Sunday, 9 April 2017

Urbanus - another lesser known Andersen


There lived in a monastery a young monk by the name of Urbanus, devout and diligent by nature, and entrusted with the keys to the monastery’s book collection; and he conscientiously watched over this treasure, wrote many beautiful books and studied a great deal the other books as well as Holy Scripture. There he found among the Paul’s epistles the bible passage ‘For God a thousand years are as one day or as a watch in the night’. This seemed completely impossible to the young monk, he could not believe it or get his mind round it, and he tormented himself in doubt and speculation.
One morning it so happened that the monk went down from the gloomy library out into the sunlit, beautiful monastery garden, there sat a little speckled woodland bird, it looked for small grains of corn and flew up onto a branch, where it sang so wonderfully delightfully. – Nor was the little bird the slightest bit shy, it allowed the monk to come right up close to it and he would have liked to grasp it, but the bird flew from tree to tree, the monk followed after it, and still it sang with a clear, delightful voice, but it refused to let itself be caught, even though the monk pursued it quite a way from the monastery and into the wood. He finally gave up and turned back towards the monastery; but everything he saw now seemed changed to him. Everything had become more extensive, larger and more beautiful, both the building and the garden, and instead of the low, old small monastery church there now stood a mighty cathedral with three towers. It all seemed strange and almost magical to the monk. And when he came to the monastery door and hesitatingly pulled the bell-rope, an unknown doorman came towards him who recoiled aghast at the sight of him. – Now the monk walked through the monastery graveyard, where there were so many many gravestones that he could not recall having seen before. And when he now entered in among the other brethren, they all shrank away from him. Only the abbot, but not his abbot, a completely different one, younger, stood his ground and stretched out a crucifix towards him, exclaiming: ‘In the name of the one crucified on the cross, who are you ill-fated spirit, risen from the grave, what do you seek here among the living!’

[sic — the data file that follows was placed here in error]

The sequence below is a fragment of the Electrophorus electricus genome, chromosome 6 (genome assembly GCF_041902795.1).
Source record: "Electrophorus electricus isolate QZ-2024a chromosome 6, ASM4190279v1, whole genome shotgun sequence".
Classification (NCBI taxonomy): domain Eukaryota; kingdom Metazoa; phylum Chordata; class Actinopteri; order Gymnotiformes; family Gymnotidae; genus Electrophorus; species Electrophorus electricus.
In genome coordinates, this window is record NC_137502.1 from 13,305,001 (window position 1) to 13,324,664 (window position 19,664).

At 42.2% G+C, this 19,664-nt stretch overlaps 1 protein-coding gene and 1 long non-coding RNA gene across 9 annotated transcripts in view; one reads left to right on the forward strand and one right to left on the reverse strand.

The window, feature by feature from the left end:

Then a shudder passed through the monk, and he reeled like an old man reels, and lowered his eyes towards the ground. See, he now had a long silver-white beard that reached down over his belt, to which the bunch of keys to the locked bookcases still hung. The monks, who saw in him a mysterious stranger, led him with timid reverence over to the abbot’s seat. There the latter gave a young monk the key to the library, he opened it and brought out a chronicle, in which there stood that three hundred years earlier a monk by the name of Urbanus had suddenly disappeared without trace; nobody knew if he had fled or been killed in an accident.
‘Oh, woodland bird! was it your song!’ the stranger said with a sigh. ‘I followed you for less than three minutes and listened to you song, and during that time three centuries passed. You have sung my song about eternity, the one that I could not grasp. Now I understand it and worship God, I who myself am but a grain of dust!’ he said, bowed his head and his limbs dissolved into dust. –

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